Note: This was written quite a while ago. While the risks are still factual, the politics are well outdated.
This article touches briefly on the security risks associated with the Stop Online Piracy Act (SOPA). If you’re looking for information on possible countermeasures, you may be interested in some of these links:
What is SOPA?
H.R. 3261, also known as the Stop Online Piracy Act (SOPA) is a piece of legislation that is attempting to allow federal censorship of the internet (along with S.968, commonly referred to asthe PROTECT IP act. Both of these pieces of legislation not only threaten our freedom online, but could also have a major effect on internet censorship globally. Politics aside, the act poses several very real security threats to not only the infrastructure of the internet itself, but to the millions of people who use it every day. A whitepaper, published here (direct PDF),presents an in-depth analysis of the technical problems that would be caused by the implementation of DNS-level censorship. I’m not going to discuss the infrastructure risks or politics here, but rather focus on the number of security risks that very likely will present themselves to the average internet user.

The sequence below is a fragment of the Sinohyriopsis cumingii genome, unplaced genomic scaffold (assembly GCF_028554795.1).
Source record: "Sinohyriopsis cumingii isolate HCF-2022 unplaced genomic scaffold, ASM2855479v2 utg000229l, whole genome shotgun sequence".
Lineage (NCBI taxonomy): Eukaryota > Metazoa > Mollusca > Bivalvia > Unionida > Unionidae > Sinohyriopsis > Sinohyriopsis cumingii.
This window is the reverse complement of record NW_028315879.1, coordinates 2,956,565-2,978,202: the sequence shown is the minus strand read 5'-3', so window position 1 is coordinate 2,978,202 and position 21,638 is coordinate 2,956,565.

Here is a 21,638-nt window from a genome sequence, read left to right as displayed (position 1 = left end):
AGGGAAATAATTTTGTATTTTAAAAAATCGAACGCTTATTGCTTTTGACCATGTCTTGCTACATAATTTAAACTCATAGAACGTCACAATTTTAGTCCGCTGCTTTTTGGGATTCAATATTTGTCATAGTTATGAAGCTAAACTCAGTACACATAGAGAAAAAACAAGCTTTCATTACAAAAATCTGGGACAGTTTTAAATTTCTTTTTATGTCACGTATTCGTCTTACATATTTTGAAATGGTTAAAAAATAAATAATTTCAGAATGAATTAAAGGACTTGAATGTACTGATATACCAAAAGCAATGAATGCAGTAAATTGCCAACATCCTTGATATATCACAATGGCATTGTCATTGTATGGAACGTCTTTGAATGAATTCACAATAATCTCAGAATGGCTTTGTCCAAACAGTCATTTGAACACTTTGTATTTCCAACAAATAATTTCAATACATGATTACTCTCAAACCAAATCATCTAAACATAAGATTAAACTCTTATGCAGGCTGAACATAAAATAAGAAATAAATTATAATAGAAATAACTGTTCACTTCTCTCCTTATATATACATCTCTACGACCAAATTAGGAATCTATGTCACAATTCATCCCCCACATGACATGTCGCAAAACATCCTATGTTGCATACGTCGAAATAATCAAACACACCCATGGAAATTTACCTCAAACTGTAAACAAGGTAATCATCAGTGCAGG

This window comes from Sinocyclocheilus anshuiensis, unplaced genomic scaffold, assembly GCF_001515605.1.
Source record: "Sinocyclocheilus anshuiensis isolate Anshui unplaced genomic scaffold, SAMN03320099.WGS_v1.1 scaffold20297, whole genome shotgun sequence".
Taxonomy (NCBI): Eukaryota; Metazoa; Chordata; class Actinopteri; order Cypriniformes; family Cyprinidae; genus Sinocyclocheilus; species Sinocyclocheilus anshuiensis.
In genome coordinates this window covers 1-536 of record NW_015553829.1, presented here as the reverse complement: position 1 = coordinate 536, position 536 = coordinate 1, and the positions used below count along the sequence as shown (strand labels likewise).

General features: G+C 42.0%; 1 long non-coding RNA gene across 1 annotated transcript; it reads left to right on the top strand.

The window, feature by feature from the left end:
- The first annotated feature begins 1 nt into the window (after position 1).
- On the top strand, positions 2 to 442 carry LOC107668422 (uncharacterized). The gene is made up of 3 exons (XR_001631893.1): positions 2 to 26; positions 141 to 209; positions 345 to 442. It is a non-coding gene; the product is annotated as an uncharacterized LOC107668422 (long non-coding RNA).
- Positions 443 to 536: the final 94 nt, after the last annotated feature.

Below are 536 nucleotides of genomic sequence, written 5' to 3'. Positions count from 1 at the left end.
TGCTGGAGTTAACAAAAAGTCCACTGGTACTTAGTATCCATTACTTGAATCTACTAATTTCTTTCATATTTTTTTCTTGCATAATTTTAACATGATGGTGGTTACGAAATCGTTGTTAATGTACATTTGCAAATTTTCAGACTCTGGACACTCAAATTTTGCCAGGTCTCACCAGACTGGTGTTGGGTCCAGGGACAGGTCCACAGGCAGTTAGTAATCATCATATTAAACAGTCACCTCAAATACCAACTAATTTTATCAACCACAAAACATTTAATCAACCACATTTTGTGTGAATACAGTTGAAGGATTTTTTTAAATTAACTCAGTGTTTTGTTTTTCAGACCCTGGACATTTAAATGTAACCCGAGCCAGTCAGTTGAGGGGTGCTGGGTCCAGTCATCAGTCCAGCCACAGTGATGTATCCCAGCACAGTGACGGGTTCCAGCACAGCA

Proposed Implementation: DNS Filtering